Since he is a hunter, Scalia said he watched one episode of TV's "Duck Dynasty," and regularly watched "The Sopranos."

But he saves his real appreciation for a comedy show.

"I loved Seinfeld," Scalia confesses. "In fact, I got some CDs of Seinfeld. ­Seinfeld was hilarious. Oh, boy. The Nazi soup kitchen? No soup for you!"

On Nov. 6, the six Catholic and three Jewish justices -- five conservatives, including the hard-line Scalia, and four liberals -- are set to hear argument in Town of Greece (N.Y.) vs. Galloway, which asks whether a legislative prayer practice violates the establishment clause of the First Amendment.


The establishment clause says: "Congress shall make no law respecting an establishment of religion, or prohibiting the free exercise thereof." The restriction is extended to the states through the 14th Amendment.

The town said the prayers are constitutional, citing the high court's 1983 ruling in Marsh vs. Chambers. The 6-3 Marsh ruling said prayers at the beginning of sessions at the Nebraska Legislature, or any state legislature, are constitutional.

The debate will focus on the actions of a town supervisor, who recruited volunteers to open Town Board meetings with prayer.

"In this case, the court of appeals held that the Town of Greece violated the establishment clause by allowing volunteer private citizens to open town board meetings with a prayer," the town tells the Supreme Court in its brief. "Though the town had never regulated the content of the prayers, had permitted any citizen from any religious tradition to volunteer to be a prayer-giver, and did not discriminate in selecting prayer-givers, the court struck down the town's prayer practice, applying an 'endorsement' test derived from Lemon [vs. Kurtzman]."

The famous, or in some quarters infamous, "Lemon test" articulated in the 1971 Lemon ruling said a government practice that affects religion is allowable under the establishment clause if it has "a secular legislative purpose, ... neither advances nor inhibits religion" and does not "foster an excessive government entanglement with religion."


Some members of the Supreme Court, particularly Scalia, have been trying to get rid of the Lemon test for decades.

The "endorsement" test is a product of 1989 Supreme Court reasoning in Allegheny County vs. ACLU, mostly by Justice Sandra Day O'Connor.

Lawyers for the two challengers in the case -- Susan Galloway is Jewish and Linda Stephens is an atheist -- paint a different picture than the town officials.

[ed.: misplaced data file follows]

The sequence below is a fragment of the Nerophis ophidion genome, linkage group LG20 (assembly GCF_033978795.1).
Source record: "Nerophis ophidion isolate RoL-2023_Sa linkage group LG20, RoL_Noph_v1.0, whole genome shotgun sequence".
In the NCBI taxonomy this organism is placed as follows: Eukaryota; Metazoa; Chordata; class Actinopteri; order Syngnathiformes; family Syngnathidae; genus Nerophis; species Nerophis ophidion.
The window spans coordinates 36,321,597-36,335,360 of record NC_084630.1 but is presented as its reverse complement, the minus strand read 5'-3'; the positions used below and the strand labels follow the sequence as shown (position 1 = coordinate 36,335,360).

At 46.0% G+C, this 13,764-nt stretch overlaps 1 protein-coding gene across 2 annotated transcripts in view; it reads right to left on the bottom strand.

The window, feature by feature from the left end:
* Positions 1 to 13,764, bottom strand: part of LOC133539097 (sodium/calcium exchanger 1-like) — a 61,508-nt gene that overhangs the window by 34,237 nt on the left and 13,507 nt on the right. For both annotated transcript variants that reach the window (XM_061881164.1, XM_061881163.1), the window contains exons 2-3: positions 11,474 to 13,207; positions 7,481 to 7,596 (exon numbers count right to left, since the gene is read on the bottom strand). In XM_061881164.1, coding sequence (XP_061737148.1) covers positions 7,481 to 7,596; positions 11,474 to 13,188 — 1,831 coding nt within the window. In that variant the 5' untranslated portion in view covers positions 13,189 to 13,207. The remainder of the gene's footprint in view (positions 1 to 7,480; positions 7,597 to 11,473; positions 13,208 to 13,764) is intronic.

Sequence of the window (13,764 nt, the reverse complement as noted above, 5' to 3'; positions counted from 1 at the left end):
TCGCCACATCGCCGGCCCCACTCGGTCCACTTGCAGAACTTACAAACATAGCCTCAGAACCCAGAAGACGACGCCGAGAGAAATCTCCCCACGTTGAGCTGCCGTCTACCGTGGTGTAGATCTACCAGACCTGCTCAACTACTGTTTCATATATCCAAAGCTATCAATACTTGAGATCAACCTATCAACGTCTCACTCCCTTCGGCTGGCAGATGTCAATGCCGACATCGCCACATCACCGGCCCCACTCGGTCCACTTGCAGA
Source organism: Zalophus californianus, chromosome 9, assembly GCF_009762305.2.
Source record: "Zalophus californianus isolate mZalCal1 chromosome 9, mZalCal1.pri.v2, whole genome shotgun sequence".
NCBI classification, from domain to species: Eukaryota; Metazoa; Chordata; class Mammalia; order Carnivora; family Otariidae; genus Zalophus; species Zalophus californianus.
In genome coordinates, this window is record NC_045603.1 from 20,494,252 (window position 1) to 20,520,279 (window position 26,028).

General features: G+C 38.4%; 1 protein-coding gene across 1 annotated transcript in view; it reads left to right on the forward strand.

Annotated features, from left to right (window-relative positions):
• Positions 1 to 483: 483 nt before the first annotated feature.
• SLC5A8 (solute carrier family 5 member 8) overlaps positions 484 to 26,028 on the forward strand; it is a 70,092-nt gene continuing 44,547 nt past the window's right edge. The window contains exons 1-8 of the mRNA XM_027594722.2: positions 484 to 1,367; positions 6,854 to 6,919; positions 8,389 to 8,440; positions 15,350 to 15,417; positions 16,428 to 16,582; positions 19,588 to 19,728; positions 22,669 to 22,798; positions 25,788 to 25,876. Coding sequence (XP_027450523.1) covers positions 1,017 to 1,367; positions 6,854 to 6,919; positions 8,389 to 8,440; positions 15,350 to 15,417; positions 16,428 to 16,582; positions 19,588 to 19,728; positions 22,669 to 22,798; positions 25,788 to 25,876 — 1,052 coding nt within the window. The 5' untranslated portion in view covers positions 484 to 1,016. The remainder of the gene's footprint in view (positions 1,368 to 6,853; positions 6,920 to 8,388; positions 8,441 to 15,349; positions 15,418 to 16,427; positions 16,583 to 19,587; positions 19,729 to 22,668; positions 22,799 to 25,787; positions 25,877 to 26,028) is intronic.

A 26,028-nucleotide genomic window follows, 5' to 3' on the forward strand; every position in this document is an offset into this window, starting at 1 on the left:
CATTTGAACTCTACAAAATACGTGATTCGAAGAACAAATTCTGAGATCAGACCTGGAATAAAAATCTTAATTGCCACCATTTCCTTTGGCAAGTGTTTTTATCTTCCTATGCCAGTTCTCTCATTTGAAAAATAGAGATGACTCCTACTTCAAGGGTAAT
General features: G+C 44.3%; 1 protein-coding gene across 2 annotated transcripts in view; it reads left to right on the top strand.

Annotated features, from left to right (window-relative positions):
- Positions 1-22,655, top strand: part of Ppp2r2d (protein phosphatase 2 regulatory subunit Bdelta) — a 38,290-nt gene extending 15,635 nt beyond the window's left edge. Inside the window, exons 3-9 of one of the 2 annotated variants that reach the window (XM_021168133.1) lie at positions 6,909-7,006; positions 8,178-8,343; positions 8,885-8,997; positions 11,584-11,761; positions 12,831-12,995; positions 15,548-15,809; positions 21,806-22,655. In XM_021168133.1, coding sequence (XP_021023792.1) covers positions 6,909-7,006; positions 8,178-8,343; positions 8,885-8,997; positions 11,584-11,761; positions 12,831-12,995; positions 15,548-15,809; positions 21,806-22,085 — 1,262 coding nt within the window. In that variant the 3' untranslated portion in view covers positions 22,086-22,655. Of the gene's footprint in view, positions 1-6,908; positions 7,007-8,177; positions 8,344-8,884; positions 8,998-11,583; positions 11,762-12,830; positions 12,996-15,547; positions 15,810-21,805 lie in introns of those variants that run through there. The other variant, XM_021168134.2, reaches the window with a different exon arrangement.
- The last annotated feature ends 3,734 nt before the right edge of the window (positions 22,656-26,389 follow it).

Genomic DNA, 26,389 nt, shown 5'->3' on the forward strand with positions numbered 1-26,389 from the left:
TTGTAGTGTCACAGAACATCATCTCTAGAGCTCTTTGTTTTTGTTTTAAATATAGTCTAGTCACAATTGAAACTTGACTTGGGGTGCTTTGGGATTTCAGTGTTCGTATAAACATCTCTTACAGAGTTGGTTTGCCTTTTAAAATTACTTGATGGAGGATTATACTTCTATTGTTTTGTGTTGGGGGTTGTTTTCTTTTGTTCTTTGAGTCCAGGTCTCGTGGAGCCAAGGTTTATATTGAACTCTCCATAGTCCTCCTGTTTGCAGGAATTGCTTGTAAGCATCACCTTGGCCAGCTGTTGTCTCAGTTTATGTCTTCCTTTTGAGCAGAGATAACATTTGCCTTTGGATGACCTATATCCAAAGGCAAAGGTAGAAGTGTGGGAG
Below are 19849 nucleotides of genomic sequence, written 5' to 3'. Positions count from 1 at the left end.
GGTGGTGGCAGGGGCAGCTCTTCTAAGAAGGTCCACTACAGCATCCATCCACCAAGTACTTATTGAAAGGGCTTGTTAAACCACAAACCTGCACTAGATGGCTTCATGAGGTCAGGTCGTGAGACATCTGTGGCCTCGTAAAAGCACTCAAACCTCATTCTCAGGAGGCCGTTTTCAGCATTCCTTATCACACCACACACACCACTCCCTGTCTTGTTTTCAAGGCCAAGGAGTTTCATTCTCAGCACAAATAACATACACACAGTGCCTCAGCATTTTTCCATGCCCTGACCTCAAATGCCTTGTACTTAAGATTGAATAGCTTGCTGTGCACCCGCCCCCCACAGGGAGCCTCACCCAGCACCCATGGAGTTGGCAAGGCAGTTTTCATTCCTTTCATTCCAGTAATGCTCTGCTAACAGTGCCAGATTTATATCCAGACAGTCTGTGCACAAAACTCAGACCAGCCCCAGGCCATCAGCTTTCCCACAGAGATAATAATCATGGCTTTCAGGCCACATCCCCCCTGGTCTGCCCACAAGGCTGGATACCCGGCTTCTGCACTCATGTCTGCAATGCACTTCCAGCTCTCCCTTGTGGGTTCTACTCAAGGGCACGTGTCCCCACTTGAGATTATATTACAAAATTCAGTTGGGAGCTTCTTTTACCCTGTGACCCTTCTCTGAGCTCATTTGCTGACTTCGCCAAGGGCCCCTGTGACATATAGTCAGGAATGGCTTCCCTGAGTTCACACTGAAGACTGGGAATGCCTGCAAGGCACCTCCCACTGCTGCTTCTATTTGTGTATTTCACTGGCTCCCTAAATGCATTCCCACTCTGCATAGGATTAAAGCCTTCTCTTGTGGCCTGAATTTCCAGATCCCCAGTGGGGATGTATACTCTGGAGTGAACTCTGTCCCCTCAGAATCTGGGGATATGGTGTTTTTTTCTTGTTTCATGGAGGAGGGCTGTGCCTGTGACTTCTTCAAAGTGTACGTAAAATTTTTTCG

"The Town Board in Greece, N.Y., opens its monthly meetings with clergy-led prayer," the challengers tell the Supreme Court. "With the exception of a four-meeting hiatus around the time of the filing of this lawsuit in 2008, the town has relied exclusively on Christian clergy, who have persistently delivered overtly Christian prayers. Many of the prayer-givers have elaborated on Christian tenets and celebrated the birth and resurrection of Jesus Christ, one asked attendees to recite the Lord's Prayer in unison and another criticized objectors to the prayer practice as an 'ignorant' minority. Clergy request that attendees join in the prayers. Town Board members participate by bowing their heads, standing, responding 'Amen,' or making the sign of the cross. Members of the audience do the same."

If you want to participate in town affairs by attending a board meeting, the challengers say, you have to sit through Christian proselytizing. Children who have to attend the Town Board meetings as part of a high school civics-class requirement also are a captive audience, the challengers said.


In a surprise to some, the Obama administration has taken the town's side in the dispute.

"Neither federal courts nor legislative bodies are well suited to police the content of such prayers, and this [Supreme] Court has consistently disapproved of government interference in dictating the substance of prayers," U.S. Solicitor General Donald B. Verrilli Jr. tells the high court in a brief.

The administration agrees that Marsh, not an endorsement test, applies in the case.

"This [Supreme] Court's decision in Marsh vs. Chambers ... established that the practice of providing an opportunity for a prayer at the beginning of a legislative body's day or session, when not exploited to proselytize, advance or disparage any faith or belief, does not violate the establishment clause."

A number of states and 85 members of the U.S. House also have filed briefs in support of the town. So have more than 30 mostly Republican senators -- including possible presidential candidates Sens. Marco Rubio, R-Fla., and Ted Cruz, R-Texas.